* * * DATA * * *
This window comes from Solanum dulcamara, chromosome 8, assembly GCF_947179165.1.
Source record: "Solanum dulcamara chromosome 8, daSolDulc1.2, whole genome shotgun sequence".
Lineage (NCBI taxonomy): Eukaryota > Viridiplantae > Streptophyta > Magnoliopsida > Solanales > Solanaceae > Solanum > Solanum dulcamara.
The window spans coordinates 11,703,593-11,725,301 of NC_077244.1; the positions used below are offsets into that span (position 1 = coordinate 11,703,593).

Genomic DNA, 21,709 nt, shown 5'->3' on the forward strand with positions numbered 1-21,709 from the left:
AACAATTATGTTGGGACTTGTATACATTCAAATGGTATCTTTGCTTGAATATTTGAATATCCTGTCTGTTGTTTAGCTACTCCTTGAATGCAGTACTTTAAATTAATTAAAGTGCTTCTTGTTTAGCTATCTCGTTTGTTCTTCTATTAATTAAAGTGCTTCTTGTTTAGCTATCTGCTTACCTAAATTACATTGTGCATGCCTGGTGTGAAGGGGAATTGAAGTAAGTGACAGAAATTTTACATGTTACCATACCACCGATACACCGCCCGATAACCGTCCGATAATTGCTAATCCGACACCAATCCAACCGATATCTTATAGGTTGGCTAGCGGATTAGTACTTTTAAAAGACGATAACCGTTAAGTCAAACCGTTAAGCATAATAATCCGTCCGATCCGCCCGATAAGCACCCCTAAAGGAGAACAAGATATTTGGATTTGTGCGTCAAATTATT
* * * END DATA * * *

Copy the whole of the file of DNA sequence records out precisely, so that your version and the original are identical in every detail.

This window comes from Solanum dulcamara, chromosome 8, assembly GCF_947179165.1.
Source record: "Solanum dulcamara chromosome 8, daSolDulc1.2, whole genome shotgun sequence".
Lineage (NCBI taxonomy): Eukaryota > Viridiplantae > Streptophyta > Magnoliopsida > Solanales > Solanaceae > Solanum > Solanum dulcamara.
The window spans coordinates 11,703,593-11,725,301 of NC_077244.1; the positions used below are offsets into that span (position 1 = coordinate 11,703,593).

Genomic DNA, 21,709 nt, shown 5'->3' on the forward strand with positions numbered 1-21,709 from the left:
AACAATTATGTTGGGACTTGTATACATTCAAATGGTATCTTTGCTTGAATATTTGAATATCCTGTCTGTTGTTTAGCTACTCCTTGAATGCAGTACTTTAAATTAATTAAAGTGCTTCTTGTTTAGCTATCTCGTTTGTTCTTCTATTAATTAAAGTGCTTCTTGTTTAGCTATCTGCTTACCTAAATTACATTGTGCATGCCTGGTGTGAAGGGGAATTGAAGTAAGTGACAGAAATTTTACATGTTACCATACCACCGATACACCGCCCGATAACCGTCCGATAATTGCTAATCCGACACCAATCCAACCGATATCTTATAGGTTGGCTAGCGGATTAGTACTTTTAAAAGACGATAACCGTTAAGTCAAACCGTTAAGCATAATAATCCGTCCGATCCGCCCGATAAGCACCCCTAAAGGAGAACAAGATATTTGGATTTGTGCGTCAAATTATT